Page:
The Right Notes

Every so often, a bright new idea comes along in the world of music pedagogy that makes you wonder, “Why didn’t anyone think of this before??”   The Right Notes is one of those ideas.

Show of hands… how many of us find time to consistently and systematically introduce our students to music history?  Stories about the great composers, facts about period styles and instruments… Anyone??  ( I’ll be the first to admit, my students get nuggets of history from time to time in group lessons and as we start new classical pieces, but I don’t know that I’d describe my current approach as consistent.)

Now, show of hands again… How many of us require our students to have some kind of assignment journal or notebook to record weekly assignments and instructions??  (If I were to guess, I’d bet I got a lot more hands up for that question than the first one!)

What if a resource came along that let us teach music history to our students every week, through fun anecdotes and colorful illustrations built right into the pages of their assignment journals?  The Right Notes does exactly that.  Brilliant!!

Each page of the journal features a short section on a composer, instrument, musical form or period, complete with a bright illustration.   Below that is a traditional assignment notebook layout with ample space to list repertoire and practice tasks and a place at the bottom of the page for students to record their daily practice minutes.   Check out these examples (click on either picture to view a larger image):







The history excerpts are laid out in chronological order, from the Baroque period to the present.   They’re written in a style that’s accessible to elementary students (perhaps with a little adult assistance), but also appealing to older students… and certainly in a style that makes history come to life!  On top of typical background information on each composer, students will read about things like Scarlatti’s cat and Brahms’ fear of boats!

The Right Notes is available in both download and hard copy versions on the Alberti Publishing website. The hard copy edition comes in full color with spiral binding.  The download version includes both a full color and a black & white file, in case you’re looking for a way to save some printer ink! Licensing options are available for purchase of multiple copies.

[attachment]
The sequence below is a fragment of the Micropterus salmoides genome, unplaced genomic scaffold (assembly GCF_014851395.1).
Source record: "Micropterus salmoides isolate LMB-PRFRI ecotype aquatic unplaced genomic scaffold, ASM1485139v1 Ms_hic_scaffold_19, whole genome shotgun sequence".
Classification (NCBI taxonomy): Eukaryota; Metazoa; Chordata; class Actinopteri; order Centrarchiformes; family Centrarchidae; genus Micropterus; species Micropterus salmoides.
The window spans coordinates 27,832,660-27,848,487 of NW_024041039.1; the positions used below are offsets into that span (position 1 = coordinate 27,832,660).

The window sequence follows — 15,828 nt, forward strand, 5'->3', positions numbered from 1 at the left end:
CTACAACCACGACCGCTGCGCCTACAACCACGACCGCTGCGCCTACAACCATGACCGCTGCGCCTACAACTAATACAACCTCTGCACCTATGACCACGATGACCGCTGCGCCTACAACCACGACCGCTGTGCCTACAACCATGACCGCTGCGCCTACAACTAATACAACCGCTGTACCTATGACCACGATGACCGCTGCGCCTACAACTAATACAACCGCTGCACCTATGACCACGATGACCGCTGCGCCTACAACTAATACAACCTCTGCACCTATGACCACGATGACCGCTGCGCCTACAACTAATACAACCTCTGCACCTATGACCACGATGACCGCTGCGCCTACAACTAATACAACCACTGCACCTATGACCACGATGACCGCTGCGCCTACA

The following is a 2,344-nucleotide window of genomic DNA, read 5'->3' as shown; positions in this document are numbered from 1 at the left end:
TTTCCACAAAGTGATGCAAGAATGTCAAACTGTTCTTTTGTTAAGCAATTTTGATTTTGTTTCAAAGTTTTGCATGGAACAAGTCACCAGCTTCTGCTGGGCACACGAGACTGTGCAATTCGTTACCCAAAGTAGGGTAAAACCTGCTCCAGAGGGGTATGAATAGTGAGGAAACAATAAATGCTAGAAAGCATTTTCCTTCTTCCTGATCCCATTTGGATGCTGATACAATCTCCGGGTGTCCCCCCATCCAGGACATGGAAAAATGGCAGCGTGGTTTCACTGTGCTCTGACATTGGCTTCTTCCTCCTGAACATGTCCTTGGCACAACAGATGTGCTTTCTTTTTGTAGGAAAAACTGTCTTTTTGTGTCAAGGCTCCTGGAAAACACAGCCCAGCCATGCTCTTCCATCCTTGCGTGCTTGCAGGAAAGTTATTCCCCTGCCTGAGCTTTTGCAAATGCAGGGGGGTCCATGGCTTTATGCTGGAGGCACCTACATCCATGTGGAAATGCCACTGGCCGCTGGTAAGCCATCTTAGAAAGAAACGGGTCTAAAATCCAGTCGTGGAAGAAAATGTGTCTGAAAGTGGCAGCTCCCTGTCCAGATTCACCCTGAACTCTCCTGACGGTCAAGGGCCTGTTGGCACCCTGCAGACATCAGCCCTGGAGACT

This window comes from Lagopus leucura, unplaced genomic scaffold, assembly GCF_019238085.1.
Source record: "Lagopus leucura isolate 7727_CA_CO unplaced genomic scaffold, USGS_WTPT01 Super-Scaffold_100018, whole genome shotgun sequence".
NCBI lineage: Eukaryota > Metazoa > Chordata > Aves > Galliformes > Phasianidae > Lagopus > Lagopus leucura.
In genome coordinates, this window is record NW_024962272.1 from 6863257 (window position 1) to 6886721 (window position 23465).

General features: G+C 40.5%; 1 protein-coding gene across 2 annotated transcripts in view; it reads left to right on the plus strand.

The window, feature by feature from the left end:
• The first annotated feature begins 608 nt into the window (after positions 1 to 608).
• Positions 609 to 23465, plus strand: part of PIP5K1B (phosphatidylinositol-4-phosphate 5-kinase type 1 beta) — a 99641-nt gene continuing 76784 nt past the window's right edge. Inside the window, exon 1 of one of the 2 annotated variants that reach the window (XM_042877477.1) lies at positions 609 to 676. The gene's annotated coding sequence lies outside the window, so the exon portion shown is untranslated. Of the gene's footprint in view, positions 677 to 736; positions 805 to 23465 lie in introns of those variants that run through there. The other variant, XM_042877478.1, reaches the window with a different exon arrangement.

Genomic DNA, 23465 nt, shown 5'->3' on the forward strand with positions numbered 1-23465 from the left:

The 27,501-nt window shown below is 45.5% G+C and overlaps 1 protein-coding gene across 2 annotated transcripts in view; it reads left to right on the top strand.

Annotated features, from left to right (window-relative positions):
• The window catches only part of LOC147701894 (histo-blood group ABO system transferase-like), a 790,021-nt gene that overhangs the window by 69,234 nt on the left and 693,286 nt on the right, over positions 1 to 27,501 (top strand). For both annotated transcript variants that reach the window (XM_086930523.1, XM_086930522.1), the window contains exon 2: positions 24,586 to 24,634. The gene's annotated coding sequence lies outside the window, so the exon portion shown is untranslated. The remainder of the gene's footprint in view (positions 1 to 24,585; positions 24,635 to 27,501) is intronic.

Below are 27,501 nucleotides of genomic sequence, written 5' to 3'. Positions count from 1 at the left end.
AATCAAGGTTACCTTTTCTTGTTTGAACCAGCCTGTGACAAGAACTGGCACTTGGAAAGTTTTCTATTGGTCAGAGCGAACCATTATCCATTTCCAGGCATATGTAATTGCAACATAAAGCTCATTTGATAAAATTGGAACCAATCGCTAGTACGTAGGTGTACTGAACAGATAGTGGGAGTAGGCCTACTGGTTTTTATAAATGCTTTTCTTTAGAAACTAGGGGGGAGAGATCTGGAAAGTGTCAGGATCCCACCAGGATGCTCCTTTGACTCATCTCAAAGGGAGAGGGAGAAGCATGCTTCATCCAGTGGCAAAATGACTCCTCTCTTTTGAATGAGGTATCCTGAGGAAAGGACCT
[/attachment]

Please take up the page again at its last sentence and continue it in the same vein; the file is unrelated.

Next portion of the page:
From now until the end of July, both versions are available at a 20% discount!  Visit the site and enter coupon code RN20 at checkout.   Better yet… the first 5 people to sign up on the publisher’s email list will receive a free copy of the book.  Winners will be contacted by email and have the opportunity to choose their preferred version.  Hurry on over!!


The Right Notes — 4 Comments

  1. Hey Jennifer,
    After reading your blog, I went and purchased a copy of the assignment notebook. Today I introduced them to my students, and they loved it. We incorporated the composer into our lesson, and the kids loved it. Thank you for posting about about this product in your blog. 🙂

    • Hi Emily,

      Glad you and your students are having fun with it… and good to hear from you!! Are you still in the KC area?


  2. Ok, I am officially in love with your creation of a “grand staff rug”! I’ve spent the last several days pricing out the rugs designed for public school classrooms and was having trouble convincing myself that $200 was really worth it!

    Here’s a game I “created” which I’ll share with you – Note Memory. Use 2 sets of note flashcards (you need ones with blank backs). Choose the notes that the student is learning or needs to have reinforced. Shuffle the pairs of cards for the notes you chose and lay them out face down. Now you play traditional preschool memory with the cards. When I play I use the piano bench as a table. The students must name and play every note they turn over. Because it takes a few turns to find a “match”, they get to name and play each note a number of times. Good reinforcement and a lot of fun (even for older kids)! Sometimes, I even win!

    • Jan,

      Thanks for sharing! I love memory games – they’re so quick and easy to fit in a private lesson. I never seem to win, though!!!

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